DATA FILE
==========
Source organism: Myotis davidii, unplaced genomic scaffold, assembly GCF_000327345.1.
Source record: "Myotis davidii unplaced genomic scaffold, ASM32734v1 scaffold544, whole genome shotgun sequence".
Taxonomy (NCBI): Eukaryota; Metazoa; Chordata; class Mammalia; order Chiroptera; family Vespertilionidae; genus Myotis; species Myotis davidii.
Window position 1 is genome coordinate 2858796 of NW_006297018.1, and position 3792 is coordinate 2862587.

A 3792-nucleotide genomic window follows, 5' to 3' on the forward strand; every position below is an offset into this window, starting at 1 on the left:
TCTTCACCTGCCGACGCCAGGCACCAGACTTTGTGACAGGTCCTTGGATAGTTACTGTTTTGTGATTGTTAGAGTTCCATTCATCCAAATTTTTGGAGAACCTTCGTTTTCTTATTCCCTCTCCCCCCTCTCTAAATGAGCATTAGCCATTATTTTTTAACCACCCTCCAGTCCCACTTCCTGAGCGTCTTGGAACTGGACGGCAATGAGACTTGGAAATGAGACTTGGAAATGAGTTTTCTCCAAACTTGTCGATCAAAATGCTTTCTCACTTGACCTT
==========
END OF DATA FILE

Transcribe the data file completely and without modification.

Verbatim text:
Source organism: Myotis davidii, unplaced genomic scaffold, assembly GCF_000327345.1.
Source record: "Myotis davidii unplaced genomic scaffold, ASM32734v1 scaffold544, whole genome shotgun sequence".
Taxonomy (NCBI): Eukaryota; Metazoa; Chordata; class Mammalia; order Chiroptera; family Vespertilionidae; genus Myotis; species Myotis davidii.
Window position 1 is genome coordinate 2858796 of NW_006297018.1, and position 3792 is coordinate 2862587.

A 3792-nucleotide genomic window follows, 5' to 3' on the forward strand; every position below is an offset into this window, starting at 1 on the left:
TCTTCACCTGCCGACGCCAGGCACCAGACTTTGTGACAGGTCCTTGGATAGTTACTGTTTTGTGATTGTTAGAGTTCCATTCATCCAAATTTTTGGAGAACCTTCGTTTTCTTATTCCCTCTCCCCCCTCTCTAAATGAGCATTAGCCATTATTTTTTAACCACCCTCCAGTCCCACTTCCTGAGCGTCTTGGAACTGGACGGCAATGAGACTTGGAAATGAGACTTGGAAATGAGTTTTCTCCAAACTTGTCGATCAAAATGCTTTCTCACTTGACCTT